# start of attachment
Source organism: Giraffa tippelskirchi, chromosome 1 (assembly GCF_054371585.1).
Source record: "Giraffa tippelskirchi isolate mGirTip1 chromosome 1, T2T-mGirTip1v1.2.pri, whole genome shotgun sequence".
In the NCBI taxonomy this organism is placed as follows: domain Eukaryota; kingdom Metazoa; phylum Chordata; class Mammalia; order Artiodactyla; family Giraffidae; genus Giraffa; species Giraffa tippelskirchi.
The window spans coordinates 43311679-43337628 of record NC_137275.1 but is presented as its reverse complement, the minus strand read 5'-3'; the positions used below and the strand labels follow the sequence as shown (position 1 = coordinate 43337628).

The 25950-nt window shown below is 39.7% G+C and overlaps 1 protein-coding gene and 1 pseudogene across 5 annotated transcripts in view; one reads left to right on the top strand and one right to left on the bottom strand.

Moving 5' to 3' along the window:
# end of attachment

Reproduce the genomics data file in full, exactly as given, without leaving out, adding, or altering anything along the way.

Source organism: Giraffa tippelskirchi, chromosome 1 (assembly GCF_054371585.1).
Source record: "Giraffa tippelskirchi isolate mGirTip1 chromosome 1, T2T-mGirTip1v1.2.pri, whole genome shotgun sequence".
In the NCBI taxonomy this organism is placed as follows: domain Eukaryota; kingdom Metazoa; phylum Chordata; class Mammalia; order Artiodactyla; family Giraffidae; genus Giraffa; species Giraffa tippelskirchi.
The window spans coordinates 43311679-43337628 of record NC_137275.1 but is presented as its reverse complement, the minus strand read 5'-3'; the positions used below and the strand labels follow the sequence as shown (position 1 = coordinate 43337628).

The 25950-nt window shown below is 39.7% G+C and overlaps 1 protein-coding gene and 1 pseudogene across 5 annotated transcripts in view; one reads left to right on the top strand and one right to left on the bottom strand.

Moving 5' to 3' along the window: